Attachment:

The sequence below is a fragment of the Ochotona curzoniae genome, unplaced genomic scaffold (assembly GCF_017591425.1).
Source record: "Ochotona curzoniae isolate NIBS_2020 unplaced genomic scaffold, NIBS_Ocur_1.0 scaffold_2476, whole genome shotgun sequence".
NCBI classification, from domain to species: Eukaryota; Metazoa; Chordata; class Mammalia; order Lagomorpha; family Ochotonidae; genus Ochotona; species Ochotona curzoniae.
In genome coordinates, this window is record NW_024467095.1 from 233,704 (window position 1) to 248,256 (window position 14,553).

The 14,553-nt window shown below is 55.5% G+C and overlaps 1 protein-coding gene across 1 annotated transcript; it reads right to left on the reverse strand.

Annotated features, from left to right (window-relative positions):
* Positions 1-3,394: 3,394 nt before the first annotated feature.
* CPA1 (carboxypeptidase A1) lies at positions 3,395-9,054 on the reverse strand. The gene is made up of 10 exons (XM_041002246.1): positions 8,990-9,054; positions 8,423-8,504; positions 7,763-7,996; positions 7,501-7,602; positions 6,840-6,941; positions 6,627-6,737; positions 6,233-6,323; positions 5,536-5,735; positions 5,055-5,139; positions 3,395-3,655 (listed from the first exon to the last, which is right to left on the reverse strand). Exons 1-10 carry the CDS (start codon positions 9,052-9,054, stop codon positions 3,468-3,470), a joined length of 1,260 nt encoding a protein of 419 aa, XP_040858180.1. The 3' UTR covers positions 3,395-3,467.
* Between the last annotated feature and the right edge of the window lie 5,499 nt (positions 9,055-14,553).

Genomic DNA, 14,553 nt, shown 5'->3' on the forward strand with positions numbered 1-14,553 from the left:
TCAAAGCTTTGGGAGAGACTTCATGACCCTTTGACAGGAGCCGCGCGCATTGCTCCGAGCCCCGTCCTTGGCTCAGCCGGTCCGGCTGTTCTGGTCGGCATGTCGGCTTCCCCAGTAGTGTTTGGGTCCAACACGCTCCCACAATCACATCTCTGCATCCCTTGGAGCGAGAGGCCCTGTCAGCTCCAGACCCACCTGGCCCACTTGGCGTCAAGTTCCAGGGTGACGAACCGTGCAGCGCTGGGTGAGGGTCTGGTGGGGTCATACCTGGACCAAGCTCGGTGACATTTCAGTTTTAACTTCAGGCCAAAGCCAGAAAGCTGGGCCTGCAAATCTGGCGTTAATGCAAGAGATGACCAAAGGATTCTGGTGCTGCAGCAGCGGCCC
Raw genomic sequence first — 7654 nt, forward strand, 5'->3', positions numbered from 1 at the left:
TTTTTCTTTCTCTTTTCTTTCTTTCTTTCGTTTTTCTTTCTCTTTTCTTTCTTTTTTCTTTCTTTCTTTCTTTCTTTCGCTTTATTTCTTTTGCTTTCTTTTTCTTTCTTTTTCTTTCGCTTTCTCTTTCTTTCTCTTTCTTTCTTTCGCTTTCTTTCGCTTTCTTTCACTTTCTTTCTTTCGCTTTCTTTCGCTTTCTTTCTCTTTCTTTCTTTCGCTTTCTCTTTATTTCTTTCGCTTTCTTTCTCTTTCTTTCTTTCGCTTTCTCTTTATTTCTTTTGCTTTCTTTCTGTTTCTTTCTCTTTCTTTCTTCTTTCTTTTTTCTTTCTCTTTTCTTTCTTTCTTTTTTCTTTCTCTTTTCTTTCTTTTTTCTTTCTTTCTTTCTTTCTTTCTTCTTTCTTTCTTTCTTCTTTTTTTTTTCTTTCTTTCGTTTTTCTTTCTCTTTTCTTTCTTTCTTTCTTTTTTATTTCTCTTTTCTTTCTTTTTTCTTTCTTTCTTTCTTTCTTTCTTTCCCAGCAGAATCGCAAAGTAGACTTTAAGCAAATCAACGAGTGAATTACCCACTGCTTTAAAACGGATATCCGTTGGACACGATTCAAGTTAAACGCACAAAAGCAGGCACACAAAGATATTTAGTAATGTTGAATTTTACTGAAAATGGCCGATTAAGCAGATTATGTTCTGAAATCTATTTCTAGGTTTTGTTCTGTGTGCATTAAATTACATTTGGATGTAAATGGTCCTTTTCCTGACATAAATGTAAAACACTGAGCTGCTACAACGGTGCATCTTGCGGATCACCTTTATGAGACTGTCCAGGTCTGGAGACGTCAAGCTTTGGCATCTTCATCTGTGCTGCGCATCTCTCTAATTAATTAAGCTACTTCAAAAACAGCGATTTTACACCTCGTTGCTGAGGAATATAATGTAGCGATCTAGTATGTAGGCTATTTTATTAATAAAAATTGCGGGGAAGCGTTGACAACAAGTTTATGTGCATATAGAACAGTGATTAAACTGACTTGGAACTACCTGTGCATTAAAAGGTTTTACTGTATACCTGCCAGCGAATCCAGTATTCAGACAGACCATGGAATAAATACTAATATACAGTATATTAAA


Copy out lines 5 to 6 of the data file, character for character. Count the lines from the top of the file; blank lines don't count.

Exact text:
The 14,553-nt window shown below is 55.5% G+C and overlaps 1 protein-coding gene across 1 annotated transcript; it reads right to left on the reverse strand.

Annotated features, from left to right (window-relative positions):